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      Tamoxifen but Not Other Selective Estrogen Receptor Modulators Antagonizes Estrogen Actions on Luteinizing Hormone Secretion while Inducing Gonadotropin-Releasing Hormone Self-Priming in the Rat

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          Abstract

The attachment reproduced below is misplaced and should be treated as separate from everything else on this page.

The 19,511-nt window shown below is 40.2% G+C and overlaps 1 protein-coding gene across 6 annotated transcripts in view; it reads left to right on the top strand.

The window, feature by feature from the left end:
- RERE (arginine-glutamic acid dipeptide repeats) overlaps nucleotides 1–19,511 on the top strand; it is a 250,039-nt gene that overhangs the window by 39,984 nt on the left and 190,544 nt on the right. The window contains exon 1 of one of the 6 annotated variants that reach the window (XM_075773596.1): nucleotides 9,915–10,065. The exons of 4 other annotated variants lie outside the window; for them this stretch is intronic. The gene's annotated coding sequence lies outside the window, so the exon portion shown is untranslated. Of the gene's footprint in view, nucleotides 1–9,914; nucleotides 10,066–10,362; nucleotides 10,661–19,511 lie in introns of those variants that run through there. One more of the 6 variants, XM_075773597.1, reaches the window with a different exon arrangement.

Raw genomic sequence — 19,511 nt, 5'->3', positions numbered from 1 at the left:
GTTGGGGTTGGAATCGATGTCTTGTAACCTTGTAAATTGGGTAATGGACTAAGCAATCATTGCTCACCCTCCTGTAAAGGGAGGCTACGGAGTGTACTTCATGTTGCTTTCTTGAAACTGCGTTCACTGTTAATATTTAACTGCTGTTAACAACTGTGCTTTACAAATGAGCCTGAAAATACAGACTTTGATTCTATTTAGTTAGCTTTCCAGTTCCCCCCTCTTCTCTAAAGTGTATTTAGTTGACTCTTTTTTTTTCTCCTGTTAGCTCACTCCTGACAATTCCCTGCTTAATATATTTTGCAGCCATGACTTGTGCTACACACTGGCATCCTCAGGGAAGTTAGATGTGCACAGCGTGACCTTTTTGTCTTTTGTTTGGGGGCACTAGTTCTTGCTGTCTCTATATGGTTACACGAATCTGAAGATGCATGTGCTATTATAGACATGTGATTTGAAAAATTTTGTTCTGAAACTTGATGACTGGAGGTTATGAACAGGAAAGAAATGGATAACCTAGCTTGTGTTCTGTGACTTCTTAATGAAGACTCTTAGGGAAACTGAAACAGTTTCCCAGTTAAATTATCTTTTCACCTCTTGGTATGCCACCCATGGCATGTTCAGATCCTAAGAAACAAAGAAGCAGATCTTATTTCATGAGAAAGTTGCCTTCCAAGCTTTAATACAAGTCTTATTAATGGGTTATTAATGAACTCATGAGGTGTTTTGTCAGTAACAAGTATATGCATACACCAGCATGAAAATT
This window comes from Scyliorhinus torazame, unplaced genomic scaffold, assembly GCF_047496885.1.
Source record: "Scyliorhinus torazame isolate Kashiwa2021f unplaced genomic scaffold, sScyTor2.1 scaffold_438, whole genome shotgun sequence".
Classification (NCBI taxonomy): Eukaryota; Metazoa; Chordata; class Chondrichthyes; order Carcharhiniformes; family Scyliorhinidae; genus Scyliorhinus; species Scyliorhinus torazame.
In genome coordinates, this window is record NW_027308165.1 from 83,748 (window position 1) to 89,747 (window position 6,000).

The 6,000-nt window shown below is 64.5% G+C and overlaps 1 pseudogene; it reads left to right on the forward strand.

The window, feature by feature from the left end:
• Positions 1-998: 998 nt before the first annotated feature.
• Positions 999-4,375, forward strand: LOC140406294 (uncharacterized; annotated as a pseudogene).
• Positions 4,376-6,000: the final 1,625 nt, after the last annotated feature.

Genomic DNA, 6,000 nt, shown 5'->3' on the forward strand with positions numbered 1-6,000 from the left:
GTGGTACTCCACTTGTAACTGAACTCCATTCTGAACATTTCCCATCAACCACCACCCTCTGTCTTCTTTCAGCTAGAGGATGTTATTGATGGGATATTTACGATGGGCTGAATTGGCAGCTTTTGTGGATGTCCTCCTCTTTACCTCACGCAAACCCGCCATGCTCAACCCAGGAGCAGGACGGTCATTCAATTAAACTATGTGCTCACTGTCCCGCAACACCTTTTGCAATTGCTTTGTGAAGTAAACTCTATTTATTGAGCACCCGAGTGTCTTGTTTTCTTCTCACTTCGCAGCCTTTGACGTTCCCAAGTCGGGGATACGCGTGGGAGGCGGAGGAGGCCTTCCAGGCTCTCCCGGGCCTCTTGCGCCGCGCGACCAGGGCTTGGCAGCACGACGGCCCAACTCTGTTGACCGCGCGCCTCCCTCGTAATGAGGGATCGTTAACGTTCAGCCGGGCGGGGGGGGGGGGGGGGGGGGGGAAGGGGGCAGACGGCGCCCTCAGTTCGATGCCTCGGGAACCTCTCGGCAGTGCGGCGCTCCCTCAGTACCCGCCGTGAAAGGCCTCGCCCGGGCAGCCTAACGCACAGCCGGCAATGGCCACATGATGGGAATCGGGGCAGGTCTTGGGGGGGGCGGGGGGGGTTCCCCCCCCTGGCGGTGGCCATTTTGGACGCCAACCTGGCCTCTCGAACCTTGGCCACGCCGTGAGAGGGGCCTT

Selective estrogen receptor modulators (SERMs) are compounds which may function as agonists or antagonists depending upon the target tissue. This study compares the actions of different SERMs on luteinizing hormone (LH) secretion, and on gonadotropin-releasing hormone (GnRH) self-priming in the rat. To do this, 4-day cyclic rats were injected twice, on day 2 (metestrus) and day 3 of the estrous cycle, with one of the following SERMs: 0.25 mg ICI 182,780, 3 mg tamoxifen (TX), LY139481-HCl or LY117018-HCl, or 0.5 mg RU58668. Control rats were given subcutaneous injections of 0.2 ml oil. On the morning of day 4 (proestrus in controls), rats from each group were either injected intraperitoneally with pentobarbital (40 mg/kg) for in vivo study or decapitated and their pituitaries collected for incubation (in vitro study). Additionally, pituitaries taken on each day of the estrous cycle from control rats as well as on day 4 from SERM-treated rats were processed for immunohistochemical determination of the estrogen receptor-α (ERα) gonadotrope. The plasma concentration or accumulation of LH in the medium was determined after 1 h (basal secretion). Thereafter, an intravenous bolus of GnRH (50 ng/0.5 ml/100 g BW) or 10<sup>–8</sup> M GnRH was injected or added to the medium, respectively. After 1 h of GnRH exposure, blood or medium were taken, and another challenge of GnRH was made. At the end of the 3rd h of the experiment, blood or medium samples were taken again and the LH plasma concentration or accumulation in the medium were determined. All SERM treatments reduced uterus weight and decreased basal and stimulated LH secretion. Also, on day 4, rats treated with any SERM other than TX showed vaginal smears infiltrated by leukocytes and a reduction in GnRH self-priming. TX-treated rats exhibited cornified vaginal smears and an estrogenic effect on GnRH self-priming. Moreover, 15-min exposure to two consecutive GnRH (10<sup>–8</sup> M) challenges 1 h apart in incubated pituitaries with estradiol (E<sub>2</sub>, 10<sup>–8</sup> M), TX (10<sup>–7</sup> M), E<sub>2</sub> + TX, or medium alone form ovariectomized rats injected for 3 days with estradiol benzoate (25 µg), TX (3 mg), estradiol benzoate + TX, or 0.2 ml oil, respectively, showed that TX increased GnRH self-priming, as did E<sub>2</sub>, whereas it reduced the E<sub>2</sub>-sensitizing effect on GnRH-stimulated LH secretion and cancelled the E<sub>2</sub>-dependent GnRH self-priming. All SERMs prevented the physiological nucleocytoplasmic shuttling of ERα exhibited during proestrus in control rats, and TX, in addition, induced a significantly larger number of gonadotropes displaying strong cytosolic immunosignals corresponding to ERα than the rest of the experimental groups. Overall, data from this study indicated that, in contrast to the general antagonistic effect of the tested SERMs, TX seemed to display both selective agonist and antagonist activity at the gonadotrope level and on GnRH self-priming of LH secretion respectively.